Do nonprofits have to send out 1099s?
Probably! If your nonprofit hired one or more independent contractor who was paid $600 or more in the previous tax year, then you have to issue a Form 1099 to that independent contractor so they can use it to file their taxes. While some nonprofits who do not hire independent contractors may not need to send out any 1099s, many nonprofits are required to file 1099’s. The deciding factors in whether a nonprofit needs to issue a Form 1099 to someone is whether the nonprofit paid more than $600 to the individual in the previous tax year and if the person is an independent contractor (or an employee, in which case they would receive a w-9 instead).
Few nonprofits operate without some type of paid staff, whether it’s employees or contractors. For many new and small nonprofits, having full-time employees may be costly, and hiring itself is a big risk. While the IRS has clear guidelines on what when someone is an employee vs an independent contractor, it’s not uncommon for nonprofits new and old to hire independent contractors.
Should my nonprofit issue a 1099 or a W-2?
Anyone who does not meet the employee test is an independent contractor. The guidelines for nonprofits around independent contractors and 1099’s are the same as for the private sector: Any independent contractor who is paid more than $600 per year should be issued a Form 1099. Find out more about how to tell if someone is an independent contractor or an employee here.
How to issue a 1099:
- Collect a completed Form W-9 from your independent contractor(s) with their business type, name, address, and signature. This document provides you the information you need to complete the Form 1099-NEC.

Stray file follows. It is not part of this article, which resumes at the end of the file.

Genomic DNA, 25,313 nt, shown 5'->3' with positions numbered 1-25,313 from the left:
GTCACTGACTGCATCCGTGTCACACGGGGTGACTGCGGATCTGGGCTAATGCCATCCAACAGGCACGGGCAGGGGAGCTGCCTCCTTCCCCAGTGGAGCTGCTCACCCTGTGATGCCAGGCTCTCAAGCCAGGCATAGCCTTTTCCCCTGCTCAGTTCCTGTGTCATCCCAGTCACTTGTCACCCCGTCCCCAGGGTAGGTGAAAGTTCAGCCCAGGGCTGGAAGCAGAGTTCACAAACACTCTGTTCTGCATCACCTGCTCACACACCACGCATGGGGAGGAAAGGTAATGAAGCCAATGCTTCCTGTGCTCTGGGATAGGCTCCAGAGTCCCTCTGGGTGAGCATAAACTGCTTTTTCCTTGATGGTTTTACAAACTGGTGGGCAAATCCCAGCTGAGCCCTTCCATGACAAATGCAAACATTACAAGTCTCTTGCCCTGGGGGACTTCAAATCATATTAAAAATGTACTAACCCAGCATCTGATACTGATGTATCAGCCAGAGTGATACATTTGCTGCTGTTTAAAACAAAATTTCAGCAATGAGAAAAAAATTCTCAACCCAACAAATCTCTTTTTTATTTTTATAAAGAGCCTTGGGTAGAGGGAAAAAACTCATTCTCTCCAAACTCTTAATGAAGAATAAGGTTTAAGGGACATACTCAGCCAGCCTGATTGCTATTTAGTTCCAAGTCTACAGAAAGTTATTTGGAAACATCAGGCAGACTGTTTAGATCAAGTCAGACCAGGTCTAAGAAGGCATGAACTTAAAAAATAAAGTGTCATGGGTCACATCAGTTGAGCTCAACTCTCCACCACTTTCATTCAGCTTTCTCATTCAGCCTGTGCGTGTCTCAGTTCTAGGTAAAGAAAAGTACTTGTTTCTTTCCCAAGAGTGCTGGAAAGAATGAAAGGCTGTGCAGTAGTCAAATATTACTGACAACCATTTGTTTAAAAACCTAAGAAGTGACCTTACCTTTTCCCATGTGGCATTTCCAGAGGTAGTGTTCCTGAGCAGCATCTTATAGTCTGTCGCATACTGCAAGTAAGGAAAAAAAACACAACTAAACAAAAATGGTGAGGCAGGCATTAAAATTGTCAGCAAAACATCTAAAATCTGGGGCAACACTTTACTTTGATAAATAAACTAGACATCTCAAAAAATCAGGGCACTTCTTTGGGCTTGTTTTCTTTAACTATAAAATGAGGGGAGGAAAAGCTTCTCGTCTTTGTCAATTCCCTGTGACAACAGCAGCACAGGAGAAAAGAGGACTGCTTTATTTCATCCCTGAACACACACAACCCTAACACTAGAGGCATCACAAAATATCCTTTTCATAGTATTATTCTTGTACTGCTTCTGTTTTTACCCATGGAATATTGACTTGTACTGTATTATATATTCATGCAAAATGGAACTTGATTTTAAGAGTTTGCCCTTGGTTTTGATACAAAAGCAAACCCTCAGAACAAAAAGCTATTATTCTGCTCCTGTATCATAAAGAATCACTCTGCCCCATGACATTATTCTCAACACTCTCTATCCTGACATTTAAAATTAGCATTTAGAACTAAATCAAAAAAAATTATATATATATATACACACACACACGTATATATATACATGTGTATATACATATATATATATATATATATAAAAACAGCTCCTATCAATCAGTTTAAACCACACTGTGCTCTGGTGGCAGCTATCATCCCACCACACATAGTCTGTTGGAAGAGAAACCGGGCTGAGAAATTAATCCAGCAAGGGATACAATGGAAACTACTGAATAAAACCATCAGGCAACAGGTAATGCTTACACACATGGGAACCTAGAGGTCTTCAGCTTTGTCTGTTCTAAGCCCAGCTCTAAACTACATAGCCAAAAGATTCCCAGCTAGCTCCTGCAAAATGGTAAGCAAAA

- Calculate the total amount you paid them for the year.
- Complete the Form 1099-NEC in and file it with the IRS by January 31st. If filing by paper, include a Form 1096 to transmit the 1099-NEC.
- Send a copy of the Form 1099-NEC to the Independent Contractor as well. They will use it to file their taxes.
Step 1: Getting a W-9 from an independent contractor
When getting a W-9 remember to start early! You need to issue 1099’s to independent contractors for last year’s payments by January 31st of the following year, so you’ll do everyone a favor by collecting the W-9 in advance. If you know when you start working with a new independent contractor that they will be paid more than $600 this calendar year, then you might as well just collect it when you hire them for the job!
You also need to make sure they actually filled the whole form out. It’s important to have their business type, name, address, and their signature. If they didn’t fill out the whole form you’ll have trouble issuing the 1099 later!
When storing the filled-out W-9, be sure to store it in a secure place as it includes sensitive information, so be sure to store it securely! Some bookkeeping software includes services to manage these forms. Larger, more established nonprofits may use such software, but often newer, smaller nonprofits may manage these files manually.
Step 2: Figuring out how much you paid an independent contractor.
Almost every nonprofit will have a bookkeeper who should be able to answer this question. It’s as simple as adding up all the payments you made to this independent contractor. If you use a bookkeeping program like Quickbooks they are likely entered as a vendor, and you may need to generate a report. Your bookkeeper or accountant should be able to help get this information.
Step 3: Complete and file Form 1099-NEC with the IRS
There are actually many different 1099 forms for different types of payments. While there could be special cases where a nonprofit may need to fill out something other than a 1099-NEC, when dealing with independent contractors you need the 1099-NEC, which stands for “non-employee compensation”.
Where do you find the form 1099-NEC?
How do you file the 1099-NEC with the IRS?
Step 4: Send a copy of the 1099-NEC to the Independent Contractor
This one’s pretty straightforward: after you have completed the form, there will be a copy of for the independent contractor. Send this to them either in the mail or digitally.
Many people add a password to the digital document or share it via a secure platform. Some bookkeeping tools even manage this for you!